Maqbool Maik

Islamabad - How China, the world's second largest economy has been fighting rampant poverty in order to create economically better off society in the socialist republic?

Background discussions and interviews with people from various strata of the Chinese society in a recent visit revealed that Beijing could make it possible only through the massive economic reforms.

As a major policy option, China scraped in late 70s the decadent centralized economic planning system followed by the then Soviet Union (USSR) and shifted to more dynamic socialist economic model that gradually transformed the country. The ruling Communist Party of China (CPC) had undertaken massive urbanization supported by ever tough regulatory regimes to gradually fight the poverty.

Peoples Republic of China has reduced the yawning gap between the rich and the poor from 300 million people living under poverty line in 1980 to 100 million last year largely through urbanization process, nominal junk of state subsidy and strict rule of law.

‘China is growing stronger and stronger because of the economic development that is driven from the lessons learnt from its past mistakes’, Chen Fengxiang, a key member in CPC's Central Executive Committee and Vice Minister of International Department of the ruling party told The Nation in Beijing on July 9.

To further make the society more prosper and egalitarian, China's powerful President Xi Jinping who also happens to be CPC's General Secretary and Chairman Central Military Commission is aggressively pursuing his four point strategy towards achieving that goal.

On top of his agenda is economic development of the lesser developed regions in south west and west of the country, and that is backed up by aggressive campaign against red tapism through enforcement of stricter laws.

Despite spectacular economic development over more than three decades, China is targeting its 100 million people-8% of total population, who are still living below the poverty line which implies that total eradication of poverty, remains a major challenge for the socialist republic to surmount in a shortest possible time.

The policy of socialist market economy had not only ushered into major national gains, targeted efforts to give more economic ownership to the Chinese citizens through equitable distribution of national resources continues unabated. ‘The ongoing process of urbanisation in China aims at reducing the gap between the rich and the poor’, leading China's political scientist, Professor Hairong Lai told this scribe in Beijing.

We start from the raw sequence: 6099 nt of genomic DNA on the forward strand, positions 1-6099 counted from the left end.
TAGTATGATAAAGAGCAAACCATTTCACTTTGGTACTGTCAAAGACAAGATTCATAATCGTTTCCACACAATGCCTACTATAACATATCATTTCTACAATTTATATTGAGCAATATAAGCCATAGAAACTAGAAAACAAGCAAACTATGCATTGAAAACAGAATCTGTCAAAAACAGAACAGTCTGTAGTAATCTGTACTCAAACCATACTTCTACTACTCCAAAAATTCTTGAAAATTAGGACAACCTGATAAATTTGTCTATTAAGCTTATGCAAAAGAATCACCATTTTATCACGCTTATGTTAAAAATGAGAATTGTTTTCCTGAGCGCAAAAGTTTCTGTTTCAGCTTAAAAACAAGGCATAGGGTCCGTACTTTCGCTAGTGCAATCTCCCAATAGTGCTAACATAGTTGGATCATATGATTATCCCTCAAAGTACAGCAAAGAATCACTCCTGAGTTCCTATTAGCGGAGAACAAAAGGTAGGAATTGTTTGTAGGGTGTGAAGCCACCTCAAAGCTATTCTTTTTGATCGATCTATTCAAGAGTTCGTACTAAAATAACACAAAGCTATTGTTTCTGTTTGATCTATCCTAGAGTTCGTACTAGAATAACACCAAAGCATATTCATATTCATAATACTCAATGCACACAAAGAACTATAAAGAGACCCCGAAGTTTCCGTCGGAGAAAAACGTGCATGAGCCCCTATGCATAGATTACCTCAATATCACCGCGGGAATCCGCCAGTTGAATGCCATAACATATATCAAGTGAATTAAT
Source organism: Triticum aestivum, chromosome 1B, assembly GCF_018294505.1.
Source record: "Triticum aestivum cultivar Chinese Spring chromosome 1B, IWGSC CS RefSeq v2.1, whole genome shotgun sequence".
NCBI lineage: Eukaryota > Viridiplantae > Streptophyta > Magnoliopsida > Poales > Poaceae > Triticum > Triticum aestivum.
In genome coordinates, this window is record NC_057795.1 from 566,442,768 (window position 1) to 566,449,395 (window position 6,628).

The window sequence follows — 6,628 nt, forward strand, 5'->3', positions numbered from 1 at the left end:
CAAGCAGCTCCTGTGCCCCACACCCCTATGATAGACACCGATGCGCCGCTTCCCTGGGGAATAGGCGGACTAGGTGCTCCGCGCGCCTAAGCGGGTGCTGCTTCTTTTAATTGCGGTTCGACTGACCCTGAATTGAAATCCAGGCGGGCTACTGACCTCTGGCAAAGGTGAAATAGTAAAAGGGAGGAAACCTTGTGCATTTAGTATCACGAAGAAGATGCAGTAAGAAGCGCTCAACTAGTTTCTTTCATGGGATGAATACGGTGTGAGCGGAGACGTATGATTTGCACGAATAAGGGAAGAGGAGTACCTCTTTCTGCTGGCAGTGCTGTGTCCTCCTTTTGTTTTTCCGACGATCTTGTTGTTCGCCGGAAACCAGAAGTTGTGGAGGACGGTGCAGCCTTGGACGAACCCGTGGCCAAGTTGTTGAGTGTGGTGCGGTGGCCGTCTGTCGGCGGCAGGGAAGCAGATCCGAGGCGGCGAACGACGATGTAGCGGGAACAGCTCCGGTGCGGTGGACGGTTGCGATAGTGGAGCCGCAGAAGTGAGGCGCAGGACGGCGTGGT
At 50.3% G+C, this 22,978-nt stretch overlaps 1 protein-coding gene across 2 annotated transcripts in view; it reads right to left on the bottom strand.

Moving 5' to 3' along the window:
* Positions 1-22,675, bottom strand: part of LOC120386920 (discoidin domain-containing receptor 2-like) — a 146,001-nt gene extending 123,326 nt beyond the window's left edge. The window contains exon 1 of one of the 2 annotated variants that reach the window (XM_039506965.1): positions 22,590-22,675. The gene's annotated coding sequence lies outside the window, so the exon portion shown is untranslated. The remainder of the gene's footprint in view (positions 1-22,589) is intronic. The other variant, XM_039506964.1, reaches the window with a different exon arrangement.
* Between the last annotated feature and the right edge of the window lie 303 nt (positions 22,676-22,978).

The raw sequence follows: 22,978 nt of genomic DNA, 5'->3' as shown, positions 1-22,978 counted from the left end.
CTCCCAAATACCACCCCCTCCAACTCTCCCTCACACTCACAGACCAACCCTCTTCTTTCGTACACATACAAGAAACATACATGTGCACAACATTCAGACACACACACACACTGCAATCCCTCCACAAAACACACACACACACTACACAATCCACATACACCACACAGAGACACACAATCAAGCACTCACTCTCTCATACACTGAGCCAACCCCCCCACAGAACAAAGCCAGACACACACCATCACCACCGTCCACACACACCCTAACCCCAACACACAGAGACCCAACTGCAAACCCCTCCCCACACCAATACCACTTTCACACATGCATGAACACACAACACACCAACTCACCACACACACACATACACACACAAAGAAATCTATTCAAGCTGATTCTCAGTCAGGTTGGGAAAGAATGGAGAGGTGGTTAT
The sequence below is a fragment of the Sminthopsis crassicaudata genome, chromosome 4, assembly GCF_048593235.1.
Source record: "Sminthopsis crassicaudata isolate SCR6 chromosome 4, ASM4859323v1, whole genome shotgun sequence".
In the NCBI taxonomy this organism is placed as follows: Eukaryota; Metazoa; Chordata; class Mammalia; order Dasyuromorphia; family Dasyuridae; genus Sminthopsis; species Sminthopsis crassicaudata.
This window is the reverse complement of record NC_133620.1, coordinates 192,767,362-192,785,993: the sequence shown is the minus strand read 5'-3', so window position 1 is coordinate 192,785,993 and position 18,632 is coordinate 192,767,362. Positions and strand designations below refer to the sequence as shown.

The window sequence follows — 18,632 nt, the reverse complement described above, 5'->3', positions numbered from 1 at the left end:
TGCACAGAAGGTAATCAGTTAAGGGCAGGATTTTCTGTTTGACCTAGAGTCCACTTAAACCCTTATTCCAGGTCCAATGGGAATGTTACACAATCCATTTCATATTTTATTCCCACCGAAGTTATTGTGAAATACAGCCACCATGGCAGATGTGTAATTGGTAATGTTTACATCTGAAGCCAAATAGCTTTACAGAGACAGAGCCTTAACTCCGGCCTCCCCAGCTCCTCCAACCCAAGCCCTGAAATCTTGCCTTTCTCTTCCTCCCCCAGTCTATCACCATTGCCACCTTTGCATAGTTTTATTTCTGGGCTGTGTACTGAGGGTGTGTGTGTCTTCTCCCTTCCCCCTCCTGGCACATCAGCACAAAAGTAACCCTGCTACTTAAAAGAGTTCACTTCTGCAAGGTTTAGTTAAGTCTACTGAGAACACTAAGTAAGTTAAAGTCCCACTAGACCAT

Professor Lai, who works as Director in China Center for Overseas Social and Philosophical Theories, a think tank of the ruling Communist Party of China, sounded upbeat about a positive outcome of the government efforts in fighting the poverty. Lai said through urbanization the Chinese government has been able to create better economic conditions for its rural population as situation on the ground has changed with 50 percent achievement of the policy objective in 2014.

‘The government is encouraging the multinational companies to work in the rural areas so that local population gets better employment opportunities there’, Professor Lai said. In addition to these efforts, the Chinese government has also undertaken a number of other initiatives to tackle the poverty problem.

These incentives include provision of unemployment allowance, farms to market roads for the rural poor population, compulsory school education, health insurance and vocational training programmes. ‘The government is also using subsidy as a short term measure to control poverty’, professor Lai said. As part of the policy, Lai said that the Chinese government is also trying to reduce poverty by containing inflation rate to the single digit between 3 percent to 5 percent as a key in relation to 1.3 percent population growth and 10 percent GDP growth target.

Lai listed two crucial factors that essentially turned around China's economy: Beijing's decision to joint WTO in 2004 and its paradigm shift from central economic planning system to socialist market economy in early 80s in order to make the sagging national economy growth oriented. As a result, the national economy saw a major turnaround that led to massive Foreign Exchange reserves to $3.84 trillion in 2014. The stock of inbound Foreign Direct Investment (FDI) was recorded at $1.26 trillion, while outbound FDI in that year was $511 billion.

Likewise, the inbound FDI was recorded at $128 billion in 2014, while outbound Chinese investment in that year was $120 billion. With GDP per capita at $7,588 in 2014, value of China's trade was registered at $4.3 trillion in the same year. While the value of Chinese exports in monetary terms was $2.34 trillion against $1.96 trillion imports in the same year.

On the other hand it looks dismal in Pakistan where more than 60 percent of its population is still living under the poverty line and there seems to be no serious effort to address the issue. Would Pakistani rulers follow the foot prints of brotherly neighbour in transforming the Islamic Republic into a real welfare state?